Isles regroup after dramatic Game 1 loss to Canes

The Carolina Hurricanes were happy to win Friday night’s Eastern Conference semifinal series opener against the New York Islanders. They might have been even happier the game ended when it did.

The Hurricanes look to continue their nail-biting playoff run Sunday afternoon when they visit the Islanders in Game 2 of the Eastern Conference semifinals at the Barclays Center in Brooklyn.

Carolina earned a 1-0 win in Game 1 when Jordan Staal scored 4:04 into overtime. The overtime victory was the second straight for the Hurricanes, who advanced to the second round with a 4-3, double-OT win over the defending Stanley Cup champion Washington Capitals in Game 7 on Wednesday night.

Winning two straight games in which they didn’t lead in regulation sure beats the alternative for the Hurricanes. But for a team that has been playing with a playoff-level intensity for months — Carolina was 16-17-5 on Dec. 31 and never led the Capitals in the series until Brock McGinn’s game-winner Wednesday — there was a tangible sense of relief that Friday’s overtime ended relatively quickly.

“These games, under the circumstances, with the rest factor for us, I think you want it to end quick one way or the other,” coach Rod Brind’Amour said. “You just didn’t want this to drag on again because that’s really going to have effects later on. Obviously happy with the win, but happy that it didn’t really drag on.”

It was the NHL’s first 1-0 overtime playoff game since the St. Louis Blues beat the Chicago Blackhawks on April 13, 2016. It was the first 1-0 overtime game in the history of the Hurricanes/Hartford Whalers franchise and the second for the Islanders, who edged the Blackhawks on April 18, 1979.

As rare as 1-0 overtime games are in the playoffs, Brind’Amour wasn’t surprised by the defensive tussle. The Islanders allowed the fewest goals (196) in the regular season.

“Against that team, you know that’s pretty much how it goes,” he said. “They’re not going to give you a lot, so you better be thinking the same way. That first shift might be the one that makes a difference in the game or wins the game for you and you have to think that way.”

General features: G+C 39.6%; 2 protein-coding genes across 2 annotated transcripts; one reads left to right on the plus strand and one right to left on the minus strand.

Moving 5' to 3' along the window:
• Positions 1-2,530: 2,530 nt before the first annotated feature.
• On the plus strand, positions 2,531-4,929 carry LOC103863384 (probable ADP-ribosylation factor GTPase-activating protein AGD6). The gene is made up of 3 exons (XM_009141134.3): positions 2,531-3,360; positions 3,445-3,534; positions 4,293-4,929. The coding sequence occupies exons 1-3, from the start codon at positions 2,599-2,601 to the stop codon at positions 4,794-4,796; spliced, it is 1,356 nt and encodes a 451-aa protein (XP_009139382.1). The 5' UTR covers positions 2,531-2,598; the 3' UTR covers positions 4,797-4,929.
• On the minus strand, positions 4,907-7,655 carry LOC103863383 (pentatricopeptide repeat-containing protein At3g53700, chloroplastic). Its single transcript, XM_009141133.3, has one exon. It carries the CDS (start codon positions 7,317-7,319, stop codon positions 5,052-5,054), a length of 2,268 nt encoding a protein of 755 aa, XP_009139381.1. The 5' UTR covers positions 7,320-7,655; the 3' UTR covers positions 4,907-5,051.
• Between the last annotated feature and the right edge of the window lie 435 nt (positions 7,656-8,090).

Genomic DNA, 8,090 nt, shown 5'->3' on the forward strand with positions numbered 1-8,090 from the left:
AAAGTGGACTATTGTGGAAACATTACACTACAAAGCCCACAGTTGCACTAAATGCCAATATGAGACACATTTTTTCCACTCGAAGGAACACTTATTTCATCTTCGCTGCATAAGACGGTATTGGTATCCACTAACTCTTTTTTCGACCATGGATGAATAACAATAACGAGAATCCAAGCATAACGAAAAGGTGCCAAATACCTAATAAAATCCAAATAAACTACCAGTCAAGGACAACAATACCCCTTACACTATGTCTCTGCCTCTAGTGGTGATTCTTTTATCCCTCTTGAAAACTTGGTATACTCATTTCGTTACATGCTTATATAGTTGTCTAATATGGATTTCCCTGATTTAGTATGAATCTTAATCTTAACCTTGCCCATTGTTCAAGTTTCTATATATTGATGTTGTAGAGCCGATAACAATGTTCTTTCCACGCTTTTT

The latest bit of dramatics by the Hurricanes put their opponents into an unfamiliar position: trailing in a postseason series. The Islanders swept the Pittsburgh Penguins in the first round, during which they trailed for just four minutes and 51 seconds.

“Some areas we can clean up, but it was a good hockey game,” Islanders right winger Matt Martin said afterward. “We’ll regroup. It’s a race to four (wins) so we’ve got to win the next one.”

While the Hurricanes have had no rest, the Islanders sat for nine days — the longest break between series for an NHL playoff team since the Blackhawks had nine days off between the Western Conference semifinals and finals in 2015 — before Friday night, when they played at Barclays Center for the first time since Feb. 16. New York played its final 13 regular season home games and Games 1 and 2 against Pittsburgh at Nassau Coliseum on Long Island.

“Overall, didn’t feel rusty,” Martin said. “Felt better than I thought I was going to feel. I think we fed off our crowd. First five minutes probably wasn’t our best, but once we started throwing the body a little bit, our crowd got into it, kind of gave us some energy.”

The Islanders practiced Saturday without center Leo Komarov and defenseman Scott Mayfield, both of whom were listed as out due to maintenance.

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